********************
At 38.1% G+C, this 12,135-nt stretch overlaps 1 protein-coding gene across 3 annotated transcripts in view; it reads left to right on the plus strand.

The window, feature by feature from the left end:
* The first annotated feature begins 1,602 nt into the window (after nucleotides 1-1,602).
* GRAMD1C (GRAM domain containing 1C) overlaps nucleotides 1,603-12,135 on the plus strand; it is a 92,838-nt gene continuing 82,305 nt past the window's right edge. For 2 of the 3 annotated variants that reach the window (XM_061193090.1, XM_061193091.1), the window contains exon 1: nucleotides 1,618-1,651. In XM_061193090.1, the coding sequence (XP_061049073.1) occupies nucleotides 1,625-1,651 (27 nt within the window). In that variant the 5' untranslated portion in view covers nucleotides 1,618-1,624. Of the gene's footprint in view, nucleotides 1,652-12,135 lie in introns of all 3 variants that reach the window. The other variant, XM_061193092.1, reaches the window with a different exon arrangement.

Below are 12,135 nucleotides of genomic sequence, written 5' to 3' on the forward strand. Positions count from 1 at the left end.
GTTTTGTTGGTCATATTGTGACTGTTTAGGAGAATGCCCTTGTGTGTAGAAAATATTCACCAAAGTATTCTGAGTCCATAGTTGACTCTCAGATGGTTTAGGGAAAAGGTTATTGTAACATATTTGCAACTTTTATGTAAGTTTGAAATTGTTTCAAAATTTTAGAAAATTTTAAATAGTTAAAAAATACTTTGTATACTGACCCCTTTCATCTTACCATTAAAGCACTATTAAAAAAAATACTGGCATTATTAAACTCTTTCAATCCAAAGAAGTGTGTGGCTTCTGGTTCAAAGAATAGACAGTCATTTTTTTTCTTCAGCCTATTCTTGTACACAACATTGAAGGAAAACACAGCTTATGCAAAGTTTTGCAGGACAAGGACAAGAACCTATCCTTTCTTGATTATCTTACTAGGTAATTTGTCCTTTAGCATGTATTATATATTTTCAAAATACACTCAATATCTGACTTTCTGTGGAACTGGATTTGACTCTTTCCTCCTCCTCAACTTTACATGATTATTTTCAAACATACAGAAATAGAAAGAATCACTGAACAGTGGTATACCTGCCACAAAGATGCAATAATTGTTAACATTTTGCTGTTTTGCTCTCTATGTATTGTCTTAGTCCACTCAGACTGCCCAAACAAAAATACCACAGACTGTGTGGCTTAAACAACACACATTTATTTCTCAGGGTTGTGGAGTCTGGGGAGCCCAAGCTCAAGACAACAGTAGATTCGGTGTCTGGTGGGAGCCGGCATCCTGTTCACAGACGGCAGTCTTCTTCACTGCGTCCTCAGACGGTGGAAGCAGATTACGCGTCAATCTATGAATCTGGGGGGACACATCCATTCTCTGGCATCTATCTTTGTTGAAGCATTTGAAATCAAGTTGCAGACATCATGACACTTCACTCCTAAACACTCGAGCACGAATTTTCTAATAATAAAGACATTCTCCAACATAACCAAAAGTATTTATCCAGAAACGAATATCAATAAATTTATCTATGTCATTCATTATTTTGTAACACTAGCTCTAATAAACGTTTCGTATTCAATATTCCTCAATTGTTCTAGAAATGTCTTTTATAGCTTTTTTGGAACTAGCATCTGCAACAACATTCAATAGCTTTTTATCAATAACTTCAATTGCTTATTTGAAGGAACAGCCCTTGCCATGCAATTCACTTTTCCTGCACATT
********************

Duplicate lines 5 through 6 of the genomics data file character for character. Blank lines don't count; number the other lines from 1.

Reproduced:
Below are 12,135 nucleotides of genomic sequence, written 5' to 3' on the forward strand. Positions count from 1 at the left end.
GTTTTGTTGGTCATATTGTGACTGTTTAGGAGAATGCCCTTGTGTGTAGAAAATATTCACCAAAGTATTCTGAGTCCATAGTTGACTCTCAGATGGTTTAGGGAAAAGGTTATTGTAACATATTTGCAACTTTTATGTAAGTTTGAAATTGTTTCAAAATTTTAGAAAATTTTAAATAGTTAAAAAATACTTTGTATACTGACCCCTTTCATCTTACCATTAAAGCACTATTAAAAAAAATACTGGCATTATTAAACTCTTTCAATCCAAAGAAGTGTGTGGCTTCTGGTTCAAAGAATAGACAGTCATTTTTTTTCTTCAGCCTATTCTTGTACACAACATTGAAGGAAAACACAGCTTATGCAAAGTTTTGCAGGACAAGGACAAGAACCTATCCTTTCTTGATTATCTTACTAGGTAATTTGTCCTTTAGCATGTATTATATATTTTCAAAATACACTCAATATCTGACTTTCTGTGGAACTGGATTTGACTCTTTCCTCCTCCTCAACTTTACATGATTATTTTCAAACATACAGAAATAGAAAGAATCACTGAACAGTGGTATACCTGCCACAAAGATGCAATAATTGTTAACATTTTGCTGTTTTGCTCTCTATGTATTGTCTTAGTCCACTCAGACTGCCCAAACAAAAATACCACAGACTGTGTGGCTTAAACAACACACATTTATTTCTCAGGGTTGTGGAGTCTGGGGAGCCCAAGCTCAAGACAACAGTAGATTCGGTGTCTGGTGGGAGCCGGCATCCTGTTCACAGACGGCAGTCTTCTTCACTGCGTCCTCAGACGGTGGAAGCAGATTACGCGTCAATCTATGAATCTGGGGGGACACATCCATTCTCTGGCATCTATCTTTGTTGAAGCATTTGAAATCAAGTTGCAGACATCATGACACTTCACTCCTAAACACTCGAGCACGAATTTTCTAATAATAAAGACATTCTCCAACATAACCAAAAGTATTTATCCAGAAACGAATATCAATAAATTTATCTATGTCATTCATTATTTTGTAACACTAGCTCTAATAAACGTTTCGTATTCAATATTCCTCAATTGTTCTAGAAATGTCTTTTATAGCTTTTTTGGAACTAGCATCTGCAACAACATTCAATAGCTTTTTATCAATAACTTCAATTGCTTATTTGAAGGAACAGCCCTTGCCATGCAATTCACTTTTCCTGCACATT